Office of Sustainability Newsroom


TARC Adds More Air-Friendly Hybrid Buses

Friday July 9, 2010

TARC’s fleet of environmentally-friendly buses is increasing to 21 with the arrival of nine new Gillig hybrid-electric buses. Seven of them were funded through the American Recovery and Reinvestment Act of 2009 (ARRA) and two from a variety of federal and state sources. The hybrids are silver with a new butterfly design that complements the silver bus design that was introduced last year.

Mayor Jerry Abramson, along with U.S. Representative John Yarmuth, Kentucky Transportation Service Delivery Director Vickie Bourne and TARC Executive Director J. Barry Barker unveiled the new buses today at TARC's Union Station facility.

The buses cost $558,000 apiece and are better for the environment, more fuel efficient, easier to maintain and smoother to ride than TARC older diesel-fueled buses.

These hybrid buses are a total win for the entire community since they produce less pollution, cost less to run and provide a smoother, quieter ride,” Abramson said.

“Not only will these hybrid buses help Louisvillians breathe easier by reducing pollution, but they’ll help save money,” said Congressman John Yarmuth (KY-3). “With lower maintenance costs and lower fuel consumption that will save 3,000 gallons per year, per bus, TARC will have more resources to create jobs and grow their services.”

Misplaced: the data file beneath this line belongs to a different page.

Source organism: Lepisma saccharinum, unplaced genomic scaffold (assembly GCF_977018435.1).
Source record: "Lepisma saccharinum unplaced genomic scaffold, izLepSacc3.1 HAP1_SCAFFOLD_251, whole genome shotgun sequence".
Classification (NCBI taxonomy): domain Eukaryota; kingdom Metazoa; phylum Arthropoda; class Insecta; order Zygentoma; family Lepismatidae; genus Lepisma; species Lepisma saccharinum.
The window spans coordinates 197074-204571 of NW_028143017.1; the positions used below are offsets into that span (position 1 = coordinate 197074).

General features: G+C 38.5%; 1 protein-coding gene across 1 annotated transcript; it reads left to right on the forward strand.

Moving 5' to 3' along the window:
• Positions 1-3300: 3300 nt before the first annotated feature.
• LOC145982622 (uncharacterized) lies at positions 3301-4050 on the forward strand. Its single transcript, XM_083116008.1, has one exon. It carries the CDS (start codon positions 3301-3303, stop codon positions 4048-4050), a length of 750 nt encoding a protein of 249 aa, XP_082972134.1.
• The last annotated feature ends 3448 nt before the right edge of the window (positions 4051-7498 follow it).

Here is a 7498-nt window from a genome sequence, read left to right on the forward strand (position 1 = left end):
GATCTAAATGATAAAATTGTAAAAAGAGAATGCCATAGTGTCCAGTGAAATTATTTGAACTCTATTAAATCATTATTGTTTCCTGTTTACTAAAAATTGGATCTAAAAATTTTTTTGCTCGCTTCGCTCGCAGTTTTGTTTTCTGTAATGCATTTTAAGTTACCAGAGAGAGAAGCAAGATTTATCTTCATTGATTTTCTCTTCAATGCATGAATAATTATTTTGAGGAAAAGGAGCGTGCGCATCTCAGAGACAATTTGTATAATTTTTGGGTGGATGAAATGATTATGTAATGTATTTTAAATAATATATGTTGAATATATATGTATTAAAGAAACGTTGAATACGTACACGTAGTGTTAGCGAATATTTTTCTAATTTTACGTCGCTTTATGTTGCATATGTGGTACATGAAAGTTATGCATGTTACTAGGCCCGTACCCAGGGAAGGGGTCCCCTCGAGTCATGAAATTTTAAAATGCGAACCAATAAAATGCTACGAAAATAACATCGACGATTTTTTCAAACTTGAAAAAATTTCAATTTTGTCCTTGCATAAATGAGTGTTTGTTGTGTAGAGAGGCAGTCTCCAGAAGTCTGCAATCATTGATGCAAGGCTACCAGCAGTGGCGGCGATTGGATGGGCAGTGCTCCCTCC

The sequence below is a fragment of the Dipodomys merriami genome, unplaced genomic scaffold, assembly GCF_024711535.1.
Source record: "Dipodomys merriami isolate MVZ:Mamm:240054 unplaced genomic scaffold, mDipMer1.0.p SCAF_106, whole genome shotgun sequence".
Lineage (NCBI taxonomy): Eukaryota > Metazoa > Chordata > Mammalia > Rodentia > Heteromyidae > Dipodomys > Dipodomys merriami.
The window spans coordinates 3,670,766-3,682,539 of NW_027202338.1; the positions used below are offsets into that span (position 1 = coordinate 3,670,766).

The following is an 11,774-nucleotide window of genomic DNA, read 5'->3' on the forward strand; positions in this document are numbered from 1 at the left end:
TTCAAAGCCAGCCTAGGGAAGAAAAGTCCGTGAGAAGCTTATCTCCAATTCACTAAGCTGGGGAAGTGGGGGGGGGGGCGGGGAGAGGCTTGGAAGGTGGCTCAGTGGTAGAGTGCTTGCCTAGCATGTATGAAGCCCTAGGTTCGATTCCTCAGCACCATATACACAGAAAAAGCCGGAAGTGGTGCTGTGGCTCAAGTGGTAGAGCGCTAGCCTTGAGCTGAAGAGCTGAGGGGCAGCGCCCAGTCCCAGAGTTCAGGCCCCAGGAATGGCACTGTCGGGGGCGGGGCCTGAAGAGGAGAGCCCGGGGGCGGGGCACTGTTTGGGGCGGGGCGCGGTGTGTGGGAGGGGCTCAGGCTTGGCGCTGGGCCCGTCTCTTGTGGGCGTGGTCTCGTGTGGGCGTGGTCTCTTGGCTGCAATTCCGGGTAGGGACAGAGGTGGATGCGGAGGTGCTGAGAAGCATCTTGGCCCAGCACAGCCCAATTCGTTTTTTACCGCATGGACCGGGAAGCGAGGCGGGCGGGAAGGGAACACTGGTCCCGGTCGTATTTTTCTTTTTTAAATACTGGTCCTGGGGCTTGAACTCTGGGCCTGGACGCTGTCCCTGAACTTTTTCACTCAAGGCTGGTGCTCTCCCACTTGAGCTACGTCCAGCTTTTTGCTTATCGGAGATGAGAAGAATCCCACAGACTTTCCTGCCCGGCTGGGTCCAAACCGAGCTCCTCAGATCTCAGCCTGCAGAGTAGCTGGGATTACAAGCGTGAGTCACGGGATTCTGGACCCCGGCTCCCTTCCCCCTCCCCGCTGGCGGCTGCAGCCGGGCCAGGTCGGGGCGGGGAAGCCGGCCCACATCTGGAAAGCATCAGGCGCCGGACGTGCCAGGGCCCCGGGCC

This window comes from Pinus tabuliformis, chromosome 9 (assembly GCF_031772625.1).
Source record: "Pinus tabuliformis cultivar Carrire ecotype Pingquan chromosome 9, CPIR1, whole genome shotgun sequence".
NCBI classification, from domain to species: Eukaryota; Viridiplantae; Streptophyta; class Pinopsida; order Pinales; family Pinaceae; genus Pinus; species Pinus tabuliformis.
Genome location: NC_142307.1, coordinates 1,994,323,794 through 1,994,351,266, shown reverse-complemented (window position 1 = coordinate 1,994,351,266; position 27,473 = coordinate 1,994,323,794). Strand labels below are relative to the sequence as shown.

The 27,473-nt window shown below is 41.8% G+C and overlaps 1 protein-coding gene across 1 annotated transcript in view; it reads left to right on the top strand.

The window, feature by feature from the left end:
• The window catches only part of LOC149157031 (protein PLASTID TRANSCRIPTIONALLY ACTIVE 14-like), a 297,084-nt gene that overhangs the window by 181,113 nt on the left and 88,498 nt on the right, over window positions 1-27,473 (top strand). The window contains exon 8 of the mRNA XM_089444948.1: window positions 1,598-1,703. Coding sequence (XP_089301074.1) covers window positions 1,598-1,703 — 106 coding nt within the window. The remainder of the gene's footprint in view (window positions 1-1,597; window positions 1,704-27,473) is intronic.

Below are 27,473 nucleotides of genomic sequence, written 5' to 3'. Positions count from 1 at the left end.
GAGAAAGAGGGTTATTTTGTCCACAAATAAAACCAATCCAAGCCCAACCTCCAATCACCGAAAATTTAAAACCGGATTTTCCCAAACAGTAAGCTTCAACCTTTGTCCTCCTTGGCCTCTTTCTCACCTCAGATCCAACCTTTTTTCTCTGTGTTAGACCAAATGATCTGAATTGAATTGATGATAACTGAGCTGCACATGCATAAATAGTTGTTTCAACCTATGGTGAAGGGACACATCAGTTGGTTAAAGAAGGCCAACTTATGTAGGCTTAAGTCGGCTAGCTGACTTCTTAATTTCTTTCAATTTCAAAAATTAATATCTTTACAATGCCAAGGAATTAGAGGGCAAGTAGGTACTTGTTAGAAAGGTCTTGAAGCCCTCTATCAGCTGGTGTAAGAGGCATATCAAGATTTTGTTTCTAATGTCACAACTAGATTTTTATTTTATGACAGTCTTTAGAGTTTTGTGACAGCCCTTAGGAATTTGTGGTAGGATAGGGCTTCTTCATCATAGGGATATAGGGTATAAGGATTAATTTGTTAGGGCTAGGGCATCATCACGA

The hybrid-electric technology uses electric power in combination with a diesel-powered engine. It brings many benefits, as follows:

Improving air quality

Emissions Reduced:

Oxides of Nitrogen (NOx) – 61% less

Particulate Matter (PM) – 93% less

Carbon Monoxide (CO) – 90% less

Hydrocarbons (HC) – 21% less

Reducing energy consumption

Better fuel economy with an annual savings of 3,000 gallons per bus

 

High Mechanical performance

Fewer brake repairs necessary

Sixteen times fewer transmission fluid changes required

No major mechanical errors

The TARC hybrids are manufactured by Gillig Corp. in Hayward, California. The propulsion system is manufactured by Allison Transmission GM, of Indianapolis.

The buses are 40 feet long and have low-floor access. The hybrid's diesel engine is smaller. A regular diesel bus emits the most pollution when it accelerates from a stop or goes up hill. The hybrid bus uses electric power from its batteries to accelerate, drastically reducing emissions and eliminating tailpipe smoke in these situations. With less demand on the diesel engine, the hybrid buses are much quieter. This innovative bus also accelerates and goes up hills without revving the engine.

Hybrid buses also cost less to maintain, due to brakes that last twice as long, thanks to regenerative braking and no transmission to maintain.